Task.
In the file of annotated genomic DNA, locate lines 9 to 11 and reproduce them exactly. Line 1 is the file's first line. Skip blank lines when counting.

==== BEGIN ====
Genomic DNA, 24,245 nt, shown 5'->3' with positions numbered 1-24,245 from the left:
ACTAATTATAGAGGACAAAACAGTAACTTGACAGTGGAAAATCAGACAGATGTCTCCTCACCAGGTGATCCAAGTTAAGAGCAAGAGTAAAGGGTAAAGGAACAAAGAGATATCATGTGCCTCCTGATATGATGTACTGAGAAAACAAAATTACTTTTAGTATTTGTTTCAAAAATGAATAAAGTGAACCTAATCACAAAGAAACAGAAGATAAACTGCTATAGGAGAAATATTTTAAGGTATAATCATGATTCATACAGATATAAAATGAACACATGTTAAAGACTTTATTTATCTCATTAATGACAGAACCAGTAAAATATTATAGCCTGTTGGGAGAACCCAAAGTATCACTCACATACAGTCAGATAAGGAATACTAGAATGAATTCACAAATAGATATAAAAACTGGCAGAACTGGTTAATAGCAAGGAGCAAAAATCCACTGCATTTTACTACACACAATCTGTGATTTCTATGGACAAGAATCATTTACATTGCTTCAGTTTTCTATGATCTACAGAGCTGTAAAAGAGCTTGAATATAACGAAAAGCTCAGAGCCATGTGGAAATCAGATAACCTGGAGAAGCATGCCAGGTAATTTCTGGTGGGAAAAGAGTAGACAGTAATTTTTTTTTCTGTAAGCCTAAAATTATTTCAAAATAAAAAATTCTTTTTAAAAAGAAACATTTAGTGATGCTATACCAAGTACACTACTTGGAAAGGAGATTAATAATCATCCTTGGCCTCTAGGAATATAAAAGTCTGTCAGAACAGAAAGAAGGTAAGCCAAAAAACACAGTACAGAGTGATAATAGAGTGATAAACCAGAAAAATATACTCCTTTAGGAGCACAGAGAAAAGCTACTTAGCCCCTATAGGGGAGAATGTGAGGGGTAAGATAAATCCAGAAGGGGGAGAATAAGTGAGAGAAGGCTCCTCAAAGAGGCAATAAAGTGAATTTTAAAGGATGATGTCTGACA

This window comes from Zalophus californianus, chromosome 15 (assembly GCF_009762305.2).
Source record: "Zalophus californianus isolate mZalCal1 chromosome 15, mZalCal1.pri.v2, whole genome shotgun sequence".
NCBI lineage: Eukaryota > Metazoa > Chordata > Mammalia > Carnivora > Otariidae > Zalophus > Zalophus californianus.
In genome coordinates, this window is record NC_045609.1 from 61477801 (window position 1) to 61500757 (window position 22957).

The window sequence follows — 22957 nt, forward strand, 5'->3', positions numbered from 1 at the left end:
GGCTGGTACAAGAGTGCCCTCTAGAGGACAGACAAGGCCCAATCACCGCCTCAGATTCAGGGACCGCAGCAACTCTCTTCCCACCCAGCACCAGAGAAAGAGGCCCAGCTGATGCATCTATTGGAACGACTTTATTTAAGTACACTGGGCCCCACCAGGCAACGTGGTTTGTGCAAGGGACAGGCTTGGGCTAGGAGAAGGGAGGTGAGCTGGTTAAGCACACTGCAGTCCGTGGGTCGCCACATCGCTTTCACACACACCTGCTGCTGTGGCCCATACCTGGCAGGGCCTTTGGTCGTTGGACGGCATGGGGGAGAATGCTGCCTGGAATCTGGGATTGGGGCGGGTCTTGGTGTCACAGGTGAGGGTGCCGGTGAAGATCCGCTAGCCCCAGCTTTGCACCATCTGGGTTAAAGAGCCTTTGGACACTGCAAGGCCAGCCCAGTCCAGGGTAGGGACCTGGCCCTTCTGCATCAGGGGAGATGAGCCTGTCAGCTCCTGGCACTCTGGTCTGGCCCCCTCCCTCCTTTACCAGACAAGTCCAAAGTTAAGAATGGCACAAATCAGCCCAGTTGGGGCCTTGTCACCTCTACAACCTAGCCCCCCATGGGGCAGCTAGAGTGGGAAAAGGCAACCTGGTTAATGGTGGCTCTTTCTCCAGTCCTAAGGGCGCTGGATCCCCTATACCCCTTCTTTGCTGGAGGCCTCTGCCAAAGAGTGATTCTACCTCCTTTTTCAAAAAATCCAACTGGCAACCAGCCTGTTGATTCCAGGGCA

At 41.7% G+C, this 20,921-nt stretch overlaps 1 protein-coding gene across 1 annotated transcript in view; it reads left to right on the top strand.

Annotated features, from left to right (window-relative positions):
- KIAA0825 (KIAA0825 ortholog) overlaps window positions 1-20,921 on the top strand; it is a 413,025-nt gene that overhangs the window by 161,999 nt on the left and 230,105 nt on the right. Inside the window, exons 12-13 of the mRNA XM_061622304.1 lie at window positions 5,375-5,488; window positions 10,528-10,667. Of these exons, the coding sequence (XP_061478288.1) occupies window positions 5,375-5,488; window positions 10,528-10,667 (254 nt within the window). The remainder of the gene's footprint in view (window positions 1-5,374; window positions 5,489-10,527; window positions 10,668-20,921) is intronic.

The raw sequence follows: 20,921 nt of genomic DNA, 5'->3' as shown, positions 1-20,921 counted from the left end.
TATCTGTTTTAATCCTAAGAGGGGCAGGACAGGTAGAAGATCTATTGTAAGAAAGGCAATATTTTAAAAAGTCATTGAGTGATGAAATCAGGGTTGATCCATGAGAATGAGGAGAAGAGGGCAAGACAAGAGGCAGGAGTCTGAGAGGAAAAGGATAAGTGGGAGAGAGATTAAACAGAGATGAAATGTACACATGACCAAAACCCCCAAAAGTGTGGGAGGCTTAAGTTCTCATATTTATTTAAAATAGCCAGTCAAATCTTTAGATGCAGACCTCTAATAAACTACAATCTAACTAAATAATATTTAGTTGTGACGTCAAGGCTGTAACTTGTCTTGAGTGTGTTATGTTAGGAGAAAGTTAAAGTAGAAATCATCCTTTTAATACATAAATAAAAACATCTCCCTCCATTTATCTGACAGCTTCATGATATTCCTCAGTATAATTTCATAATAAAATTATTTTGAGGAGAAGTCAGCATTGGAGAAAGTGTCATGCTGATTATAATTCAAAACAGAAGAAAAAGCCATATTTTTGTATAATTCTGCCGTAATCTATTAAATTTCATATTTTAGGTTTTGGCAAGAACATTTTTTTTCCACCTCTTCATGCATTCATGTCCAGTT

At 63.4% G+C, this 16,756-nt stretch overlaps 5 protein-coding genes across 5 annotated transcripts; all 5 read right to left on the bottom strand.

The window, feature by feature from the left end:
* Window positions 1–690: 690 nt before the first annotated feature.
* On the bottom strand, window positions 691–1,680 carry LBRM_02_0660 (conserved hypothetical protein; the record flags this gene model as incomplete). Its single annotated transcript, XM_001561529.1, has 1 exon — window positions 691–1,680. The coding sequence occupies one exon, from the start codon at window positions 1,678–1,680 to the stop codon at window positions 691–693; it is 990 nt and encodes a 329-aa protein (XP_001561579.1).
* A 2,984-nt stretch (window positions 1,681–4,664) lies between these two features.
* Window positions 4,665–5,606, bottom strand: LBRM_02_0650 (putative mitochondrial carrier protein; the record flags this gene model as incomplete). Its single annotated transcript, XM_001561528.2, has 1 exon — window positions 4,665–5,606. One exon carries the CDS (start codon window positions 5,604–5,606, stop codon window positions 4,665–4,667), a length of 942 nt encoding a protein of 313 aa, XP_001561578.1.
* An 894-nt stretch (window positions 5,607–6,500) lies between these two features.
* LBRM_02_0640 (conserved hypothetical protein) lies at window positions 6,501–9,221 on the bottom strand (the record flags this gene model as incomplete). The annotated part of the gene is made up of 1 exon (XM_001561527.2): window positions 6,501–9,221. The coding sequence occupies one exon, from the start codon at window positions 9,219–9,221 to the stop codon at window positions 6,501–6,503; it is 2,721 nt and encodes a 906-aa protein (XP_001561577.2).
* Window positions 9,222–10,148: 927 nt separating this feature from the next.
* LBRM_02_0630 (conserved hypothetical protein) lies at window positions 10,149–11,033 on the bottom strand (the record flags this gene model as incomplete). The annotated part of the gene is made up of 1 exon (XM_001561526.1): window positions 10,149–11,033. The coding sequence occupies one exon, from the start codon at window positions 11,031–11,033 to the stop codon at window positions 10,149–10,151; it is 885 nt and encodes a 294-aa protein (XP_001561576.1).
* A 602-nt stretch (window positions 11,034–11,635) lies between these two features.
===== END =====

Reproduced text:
At 41.7% G+C, this 20,921-nt stretch overlaps 1 protein-coding gene across 1 annotated transcript in view; it reads left to right on the top strand.

Annotated features, from left to right (window-relative positions):
- KIAA0825 (KIAA0825 ortholog) overlaps window positions 1-20,921 on the top strand; it is a 413,025-nt gene that overhangs the window by 161,999 nt on the left and 230,105 nt on the right. Inside the window, exons 12-13 of the mRNA XM_061622304.1 lie at window positions 5,375-5,488; window positions 10,528-10,667. Of these exons, the coding sequence (XP_061478288.1) occupies window positions 5,375-5,488; window positions 10,528-10,667 (254 nt within the window). The remainder of the gene's footprint in view (window positions 1-5,374; window positions 5,489-10,527; window positions 10,668-20,921) is intronic.